The Stanford Encyclopedia of Philosophy’s article entitled Business Ethics was interesting to read. Although it was published in April of 2008, many of the issues addressed are still relevant at the present time. First, the entry discusses business ethics on a broad level, defining the concept as “the applied ethics discipline that addresses the moral features of commercial activity.” But, what exactly is business ethics in practice? The article goes on to explore the answer(s) to this question, touching upon the role of the corporation, the employment relation, international issues, and criticisms of the focus and methodology of business ethics.
I would agree with the idea presented in the article that business ethics is rooted in corporate social responsibility. According to Forbes, corporate social responsibility refers to “demonstrating concern for the environment, human rights, community development and the welfare of their employees both in the U.S. and abroad.” In order for a business to be perceived as socially responsible, it must behave in an ethical manner. As a result, the business may become even more profitable by appealing to increasingly socially and environmentally conscious consumers.
I also liked the idea that business ethics encompasses a business’s relationship to the well-being of society. This point ties into our class discussion from last week regarding stakeholder theory. As you might recall from Freeman’s Business Ethics at the Millennium, stakeholder theory argues that a business should be managed in a way that achieves a balance among the interests of all stakeholders, or those who can have some effect on the firm or may be affected by the firm’s actions. A business needs to be accountable to others and society as a whole by attending to the interests of stakeholders when creating policies and making decisions.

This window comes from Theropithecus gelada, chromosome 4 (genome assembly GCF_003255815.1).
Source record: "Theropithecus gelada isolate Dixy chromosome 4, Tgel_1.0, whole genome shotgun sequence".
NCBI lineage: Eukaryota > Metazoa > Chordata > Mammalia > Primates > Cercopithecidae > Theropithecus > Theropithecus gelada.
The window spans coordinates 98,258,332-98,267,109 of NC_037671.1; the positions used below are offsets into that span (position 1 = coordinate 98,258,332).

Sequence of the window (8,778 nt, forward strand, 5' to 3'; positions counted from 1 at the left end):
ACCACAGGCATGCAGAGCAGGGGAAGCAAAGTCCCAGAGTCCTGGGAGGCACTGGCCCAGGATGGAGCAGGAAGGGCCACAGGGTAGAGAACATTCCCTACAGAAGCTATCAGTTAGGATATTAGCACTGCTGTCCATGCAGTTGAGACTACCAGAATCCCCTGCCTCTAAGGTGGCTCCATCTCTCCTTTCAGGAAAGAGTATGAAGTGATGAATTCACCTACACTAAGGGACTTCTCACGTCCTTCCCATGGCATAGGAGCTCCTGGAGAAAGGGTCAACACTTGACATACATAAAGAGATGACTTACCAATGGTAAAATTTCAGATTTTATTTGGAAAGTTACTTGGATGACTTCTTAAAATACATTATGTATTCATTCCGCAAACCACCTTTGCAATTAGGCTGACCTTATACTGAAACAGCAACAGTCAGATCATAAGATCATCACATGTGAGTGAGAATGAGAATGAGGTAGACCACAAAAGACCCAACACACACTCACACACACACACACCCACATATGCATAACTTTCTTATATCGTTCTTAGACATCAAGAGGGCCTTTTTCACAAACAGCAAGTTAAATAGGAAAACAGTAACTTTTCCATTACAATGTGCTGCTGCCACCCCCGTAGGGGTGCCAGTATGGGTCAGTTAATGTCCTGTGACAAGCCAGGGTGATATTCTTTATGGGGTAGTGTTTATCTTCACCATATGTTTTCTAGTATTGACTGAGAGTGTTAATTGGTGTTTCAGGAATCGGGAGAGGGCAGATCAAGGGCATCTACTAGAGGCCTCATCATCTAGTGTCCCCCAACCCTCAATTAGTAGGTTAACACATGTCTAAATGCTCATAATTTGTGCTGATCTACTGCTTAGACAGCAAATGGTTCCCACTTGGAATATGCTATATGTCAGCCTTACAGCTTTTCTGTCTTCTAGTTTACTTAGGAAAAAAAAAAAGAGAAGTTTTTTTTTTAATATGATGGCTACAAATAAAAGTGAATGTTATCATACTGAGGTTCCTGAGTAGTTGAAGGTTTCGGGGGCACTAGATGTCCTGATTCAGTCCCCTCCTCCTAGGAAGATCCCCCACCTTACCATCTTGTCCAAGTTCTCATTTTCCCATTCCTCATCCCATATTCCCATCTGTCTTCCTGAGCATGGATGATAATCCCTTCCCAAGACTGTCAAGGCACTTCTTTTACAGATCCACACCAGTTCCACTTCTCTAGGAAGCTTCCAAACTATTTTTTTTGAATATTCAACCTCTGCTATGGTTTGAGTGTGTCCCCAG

I found the section of the article that described international business ethics particularly interesting as it brought up the emergence of globalization. I had never really considered the fact that ethical norms may not always be consistent across cultures. The article explores the question of which ethical norms should guide one’s business conduct in other countries and cultures, with a particular focus on business in less developed countries. The basic guidelines call for the avoiding harm, doing good, respecting human rights, respecting the local culture, cooperating with just governments and institutions, and accepting ethical responsibility for one’s actions.
In addition, international ethical business conduct is directly tied to the debate over sweatshop labor, or the hiring of workers in less developed countries, usually at minimal wages and under poor work conditions, to manufacture products for the developed world. It is troublesome to me that many multinational firms outsource labor and exploit poor working and wage conditions in less developed countries. They engage in this practice to increase their profits. This is unethical. These firms need to consider the stakeholders involved and pay reasonable living wages and ensure better working conditions for those involved.